The word “persistent” has been equated with the word “repetitive”: R. v. Y. (J.)  S.J. No. 61, (1996), 104 C.C.C. (3d) 512 (Sask. C.A.) at para. 25. One definition of “persistent” taken from the Shorter Oxford Dictionary of English, 6th ed. (Oxford: Oxford University Press, 2007) is “continuing to exist or occur over a prolonged period, enduring”. Other dictionary definitions suggest the word encompasses continuing in a course of action in the face of obstacles. For the purposes of this case, I adopt the definition most favourable to [the accused] - that the word “persistent” as it is used in the subsection, contemplates continuity of conduct over a prolonged period, and resilience in the face of obstacles.
R. v. McDonald |
2015 CarswellBC 3421 (B.C. S.C.) at para. 306 |
[The Concise Oxford Dictionary] defines “persistent” as “continuing obstinately; enduring, constantly repeated”.
Young v. Lort |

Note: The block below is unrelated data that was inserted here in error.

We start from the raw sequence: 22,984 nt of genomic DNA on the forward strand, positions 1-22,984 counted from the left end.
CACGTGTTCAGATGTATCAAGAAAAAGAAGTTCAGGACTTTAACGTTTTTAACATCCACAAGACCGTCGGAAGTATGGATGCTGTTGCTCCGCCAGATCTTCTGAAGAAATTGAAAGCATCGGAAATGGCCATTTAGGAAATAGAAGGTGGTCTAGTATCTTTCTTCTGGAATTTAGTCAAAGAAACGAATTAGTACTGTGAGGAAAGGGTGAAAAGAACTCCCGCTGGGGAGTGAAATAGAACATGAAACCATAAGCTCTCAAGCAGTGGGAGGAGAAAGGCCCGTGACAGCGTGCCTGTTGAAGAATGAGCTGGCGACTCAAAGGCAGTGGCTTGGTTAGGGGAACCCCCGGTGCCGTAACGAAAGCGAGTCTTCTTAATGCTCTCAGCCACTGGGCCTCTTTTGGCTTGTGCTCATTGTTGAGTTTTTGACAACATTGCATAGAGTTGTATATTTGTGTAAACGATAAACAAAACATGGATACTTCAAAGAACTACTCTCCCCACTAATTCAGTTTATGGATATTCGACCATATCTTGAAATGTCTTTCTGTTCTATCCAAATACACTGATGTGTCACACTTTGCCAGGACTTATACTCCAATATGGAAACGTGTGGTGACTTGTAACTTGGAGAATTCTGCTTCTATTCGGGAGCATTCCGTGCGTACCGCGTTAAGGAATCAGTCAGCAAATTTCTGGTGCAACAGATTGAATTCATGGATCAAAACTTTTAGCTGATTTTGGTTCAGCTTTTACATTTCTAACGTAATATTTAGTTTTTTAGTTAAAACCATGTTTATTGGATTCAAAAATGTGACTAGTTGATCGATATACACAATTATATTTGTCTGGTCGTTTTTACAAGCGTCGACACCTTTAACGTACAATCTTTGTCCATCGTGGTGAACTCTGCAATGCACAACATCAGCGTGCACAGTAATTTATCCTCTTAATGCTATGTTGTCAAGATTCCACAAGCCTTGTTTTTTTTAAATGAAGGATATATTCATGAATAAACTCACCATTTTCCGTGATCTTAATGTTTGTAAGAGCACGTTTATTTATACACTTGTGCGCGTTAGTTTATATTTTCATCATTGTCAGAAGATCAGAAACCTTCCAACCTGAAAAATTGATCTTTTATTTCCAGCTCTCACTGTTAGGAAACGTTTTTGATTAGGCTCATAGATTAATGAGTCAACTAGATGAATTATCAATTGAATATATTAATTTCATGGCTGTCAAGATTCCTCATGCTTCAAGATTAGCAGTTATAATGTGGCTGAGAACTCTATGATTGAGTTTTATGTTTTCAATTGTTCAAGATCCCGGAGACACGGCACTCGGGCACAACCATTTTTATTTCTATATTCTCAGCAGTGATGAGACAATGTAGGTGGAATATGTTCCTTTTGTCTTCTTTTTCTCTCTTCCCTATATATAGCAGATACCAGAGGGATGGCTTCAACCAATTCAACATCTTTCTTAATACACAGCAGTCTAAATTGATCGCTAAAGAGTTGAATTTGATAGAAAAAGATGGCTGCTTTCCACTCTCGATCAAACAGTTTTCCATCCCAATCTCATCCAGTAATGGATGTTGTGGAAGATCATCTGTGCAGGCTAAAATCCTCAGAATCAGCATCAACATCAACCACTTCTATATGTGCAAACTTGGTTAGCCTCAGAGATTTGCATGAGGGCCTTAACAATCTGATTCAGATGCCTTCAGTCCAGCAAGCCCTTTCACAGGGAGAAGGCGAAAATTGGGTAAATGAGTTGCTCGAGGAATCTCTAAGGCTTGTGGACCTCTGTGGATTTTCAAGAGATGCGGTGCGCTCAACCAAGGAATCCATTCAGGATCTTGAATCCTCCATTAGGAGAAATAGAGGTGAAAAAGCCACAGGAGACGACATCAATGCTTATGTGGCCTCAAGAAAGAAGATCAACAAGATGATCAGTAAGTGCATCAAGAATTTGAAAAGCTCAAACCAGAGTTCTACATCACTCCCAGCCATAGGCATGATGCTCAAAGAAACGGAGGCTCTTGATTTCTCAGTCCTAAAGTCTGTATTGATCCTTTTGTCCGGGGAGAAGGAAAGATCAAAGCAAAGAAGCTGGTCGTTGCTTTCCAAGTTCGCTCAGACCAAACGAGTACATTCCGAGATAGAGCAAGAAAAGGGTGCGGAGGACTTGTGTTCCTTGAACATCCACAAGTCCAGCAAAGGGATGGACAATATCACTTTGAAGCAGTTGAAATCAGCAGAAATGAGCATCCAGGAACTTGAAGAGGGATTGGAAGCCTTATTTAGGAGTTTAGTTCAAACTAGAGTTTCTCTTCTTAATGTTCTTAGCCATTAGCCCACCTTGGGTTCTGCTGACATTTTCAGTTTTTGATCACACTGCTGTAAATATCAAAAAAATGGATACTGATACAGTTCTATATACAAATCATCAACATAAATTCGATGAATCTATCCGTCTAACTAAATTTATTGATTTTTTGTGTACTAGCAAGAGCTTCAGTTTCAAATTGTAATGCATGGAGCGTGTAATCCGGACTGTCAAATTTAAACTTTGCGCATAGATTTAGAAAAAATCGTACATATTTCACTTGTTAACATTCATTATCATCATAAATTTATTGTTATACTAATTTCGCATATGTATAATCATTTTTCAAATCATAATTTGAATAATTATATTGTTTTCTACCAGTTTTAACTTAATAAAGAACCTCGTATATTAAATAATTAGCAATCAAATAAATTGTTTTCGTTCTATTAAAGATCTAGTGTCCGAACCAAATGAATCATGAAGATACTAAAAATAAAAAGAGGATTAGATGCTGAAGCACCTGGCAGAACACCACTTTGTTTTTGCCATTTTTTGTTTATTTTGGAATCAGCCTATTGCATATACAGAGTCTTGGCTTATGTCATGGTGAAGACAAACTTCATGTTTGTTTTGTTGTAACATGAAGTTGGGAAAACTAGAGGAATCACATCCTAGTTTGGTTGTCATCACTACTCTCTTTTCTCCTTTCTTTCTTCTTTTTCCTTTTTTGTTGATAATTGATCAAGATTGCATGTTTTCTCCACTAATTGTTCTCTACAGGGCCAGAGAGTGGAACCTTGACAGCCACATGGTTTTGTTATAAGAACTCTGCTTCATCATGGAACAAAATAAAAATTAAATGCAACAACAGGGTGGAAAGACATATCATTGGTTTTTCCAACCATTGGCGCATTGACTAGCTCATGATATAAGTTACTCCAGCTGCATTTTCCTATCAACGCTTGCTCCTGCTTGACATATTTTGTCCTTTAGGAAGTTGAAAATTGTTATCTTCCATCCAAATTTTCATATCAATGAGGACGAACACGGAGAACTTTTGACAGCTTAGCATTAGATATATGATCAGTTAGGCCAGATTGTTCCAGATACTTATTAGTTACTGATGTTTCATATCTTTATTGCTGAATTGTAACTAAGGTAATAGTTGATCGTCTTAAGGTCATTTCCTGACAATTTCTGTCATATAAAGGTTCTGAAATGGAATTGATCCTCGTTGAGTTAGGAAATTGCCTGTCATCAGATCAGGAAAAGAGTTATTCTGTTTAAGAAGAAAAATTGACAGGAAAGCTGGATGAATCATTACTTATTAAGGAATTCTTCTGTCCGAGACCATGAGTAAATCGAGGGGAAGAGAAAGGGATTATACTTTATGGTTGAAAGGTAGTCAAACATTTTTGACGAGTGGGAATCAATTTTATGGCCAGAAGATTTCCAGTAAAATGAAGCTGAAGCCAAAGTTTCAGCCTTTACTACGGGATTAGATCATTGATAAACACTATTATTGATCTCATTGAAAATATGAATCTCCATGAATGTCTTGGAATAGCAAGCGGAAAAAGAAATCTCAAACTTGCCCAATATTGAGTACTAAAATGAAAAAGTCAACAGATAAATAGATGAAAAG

2007 CarswellBC 1960 (B.C. S.C.) at para. 24
... since Parliament had used the term “repetitive behaviour” in s. 753(a)(i) [of the Criminal Code, R.S.C. 1985, c. C-46], and the term “persistent aggressive behaviour” in s. 753(a)(ii) [of the Code], the term “persistent” in the latter clause should be read as meaning something more than merely repetitive: that there should be proof that the behaviour continued in the face of obstacles or remonstrance, something which was not established in this case, since the appellant had never been previously convicted or otherwise impeded in the pursuit of his activities ... the Oxford Concise Dictionary defines the word persistent as meaning “enduring” or “constantly repeated”. The judge made no error in finding that the behaviour of the appellant was persistent in view of the fact that the period of time during which he committed the offences of which he was convicted extended from 1964 to 1992 without any significant periods during that time when no offences were being committed.
R. v. Y. (J.) |
1996 CarswellSask 52 (Sask. C.A.) at para. 25 |